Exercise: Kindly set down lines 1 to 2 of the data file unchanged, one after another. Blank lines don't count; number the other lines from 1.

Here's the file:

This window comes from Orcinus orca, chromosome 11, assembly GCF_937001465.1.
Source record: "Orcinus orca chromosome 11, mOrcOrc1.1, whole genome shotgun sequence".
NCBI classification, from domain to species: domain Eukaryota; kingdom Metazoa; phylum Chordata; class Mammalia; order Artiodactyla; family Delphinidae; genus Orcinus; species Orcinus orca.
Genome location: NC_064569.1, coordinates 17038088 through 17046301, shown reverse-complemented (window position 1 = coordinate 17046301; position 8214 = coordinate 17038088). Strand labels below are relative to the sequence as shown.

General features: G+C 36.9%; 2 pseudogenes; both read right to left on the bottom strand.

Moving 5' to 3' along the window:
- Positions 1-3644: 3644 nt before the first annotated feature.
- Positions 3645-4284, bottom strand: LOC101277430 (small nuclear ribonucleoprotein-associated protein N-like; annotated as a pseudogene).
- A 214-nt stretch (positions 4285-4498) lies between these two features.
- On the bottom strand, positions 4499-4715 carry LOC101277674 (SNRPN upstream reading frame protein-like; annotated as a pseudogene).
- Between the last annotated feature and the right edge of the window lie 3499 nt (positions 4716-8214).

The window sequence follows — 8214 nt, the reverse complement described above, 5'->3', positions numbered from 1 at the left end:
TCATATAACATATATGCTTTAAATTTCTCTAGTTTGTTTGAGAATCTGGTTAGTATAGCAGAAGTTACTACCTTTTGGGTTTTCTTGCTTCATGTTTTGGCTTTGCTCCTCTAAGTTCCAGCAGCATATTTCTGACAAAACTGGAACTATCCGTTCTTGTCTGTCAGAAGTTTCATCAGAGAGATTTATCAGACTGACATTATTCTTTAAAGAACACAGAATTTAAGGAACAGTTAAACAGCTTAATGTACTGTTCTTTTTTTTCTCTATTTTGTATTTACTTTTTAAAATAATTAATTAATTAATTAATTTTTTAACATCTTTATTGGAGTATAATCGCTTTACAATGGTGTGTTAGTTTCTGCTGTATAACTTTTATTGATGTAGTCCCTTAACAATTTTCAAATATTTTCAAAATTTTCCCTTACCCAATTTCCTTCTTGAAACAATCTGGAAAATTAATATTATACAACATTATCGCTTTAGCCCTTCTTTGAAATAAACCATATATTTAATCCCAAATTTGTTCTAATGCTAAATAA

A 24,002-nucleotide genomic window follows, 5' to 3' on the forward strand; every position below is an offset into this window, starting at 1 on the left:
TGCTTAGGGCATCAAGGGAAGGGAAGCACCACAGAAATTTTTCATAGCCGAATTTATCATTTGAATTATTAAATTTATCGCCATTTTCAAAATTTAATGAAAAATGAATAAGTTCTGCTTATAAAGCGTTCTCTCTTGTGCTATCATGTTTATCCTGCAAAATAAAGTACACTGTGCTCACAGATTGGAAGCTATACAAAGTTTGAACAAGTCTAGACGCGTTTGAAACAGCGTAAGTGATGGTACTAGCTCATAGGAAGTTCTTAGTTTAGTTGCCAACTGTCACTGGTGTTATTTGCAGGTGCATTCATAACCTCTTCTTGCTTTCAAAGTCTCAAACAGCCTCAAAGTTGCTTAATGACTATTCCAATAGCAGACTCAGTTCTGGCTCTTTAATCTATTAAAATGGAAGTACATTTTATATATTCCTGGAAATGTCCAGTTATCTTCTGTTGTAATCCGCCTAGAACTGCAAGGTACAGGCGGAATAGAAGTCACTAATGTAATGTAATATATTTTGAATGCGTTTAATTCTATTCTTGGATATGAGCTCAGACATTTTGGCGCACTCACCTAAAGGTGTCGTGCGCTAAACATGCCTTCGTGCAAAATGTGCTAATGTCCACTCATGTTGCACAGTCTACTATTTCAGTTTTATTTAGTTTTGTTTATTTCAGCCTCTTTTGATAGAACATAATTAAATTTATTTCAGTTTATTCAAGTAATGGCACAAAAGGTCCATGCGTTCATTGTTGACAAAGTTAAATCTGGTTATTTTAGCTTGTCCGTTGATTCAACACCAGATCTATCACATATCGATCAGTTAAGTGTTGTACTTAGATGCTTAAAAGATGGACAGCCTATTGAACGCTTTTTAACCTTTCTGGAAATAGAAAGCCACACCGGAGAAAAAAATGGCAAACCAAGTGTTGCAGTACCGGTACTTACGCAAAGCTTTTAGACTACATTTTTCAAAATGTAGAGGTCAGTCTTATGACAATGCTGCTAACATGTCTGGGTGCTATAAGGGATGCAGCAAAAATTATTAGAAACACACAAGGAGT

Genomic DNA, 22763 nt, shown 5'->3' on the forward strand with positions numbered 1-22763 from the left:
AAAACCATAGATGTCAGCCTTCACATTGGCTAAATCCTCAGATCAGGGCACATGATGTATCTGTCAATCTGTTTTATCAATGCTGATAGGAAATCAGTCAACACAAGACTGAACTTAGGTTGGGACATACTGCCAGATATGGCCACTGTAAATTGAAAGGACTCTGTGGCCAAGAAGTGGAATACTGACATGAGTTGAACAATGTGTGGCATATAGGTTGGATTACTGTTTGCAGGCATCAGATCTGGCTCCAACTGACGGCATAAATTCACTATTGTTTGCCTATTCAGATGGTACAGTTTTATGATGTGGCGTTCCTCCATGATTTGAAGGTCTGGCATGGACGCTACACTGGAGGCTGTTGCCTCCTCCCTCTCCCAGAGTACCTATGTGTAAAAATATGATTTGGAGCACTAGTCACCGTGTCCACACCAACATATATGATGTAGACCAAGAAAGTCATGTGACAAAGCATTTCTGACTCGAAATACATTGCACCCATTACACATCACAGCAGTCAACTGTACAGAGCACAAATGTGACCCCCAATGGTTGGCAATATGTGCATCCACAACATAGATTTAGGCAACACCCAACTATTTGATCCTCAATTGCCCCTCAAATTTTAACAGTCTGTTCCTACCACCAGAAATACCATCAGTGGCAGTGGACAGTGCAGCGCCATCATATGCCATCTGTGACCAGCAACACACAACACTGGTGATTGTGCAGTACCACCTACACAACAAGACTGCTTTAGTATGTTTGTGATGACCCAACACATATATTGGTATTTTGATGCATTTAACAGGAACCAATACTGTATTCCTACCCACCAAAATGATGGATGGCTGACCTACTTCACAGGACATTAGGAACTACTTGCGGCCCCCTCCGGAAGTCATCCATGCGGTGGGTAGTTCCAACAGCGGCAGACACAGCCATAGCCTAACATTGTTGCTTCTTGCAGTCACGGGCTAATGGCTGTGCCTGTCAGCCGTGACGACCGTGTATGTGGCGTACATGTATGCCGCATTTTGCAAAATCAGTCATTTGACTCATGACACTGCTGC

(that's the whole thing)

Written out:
This window comes from Orcinus orca, chromosome 11, assembly GCF_937001465.1.
Source record: "Orcinus orca chromosome 11, mOrcOrc1.1, whole genome shotgun sequence".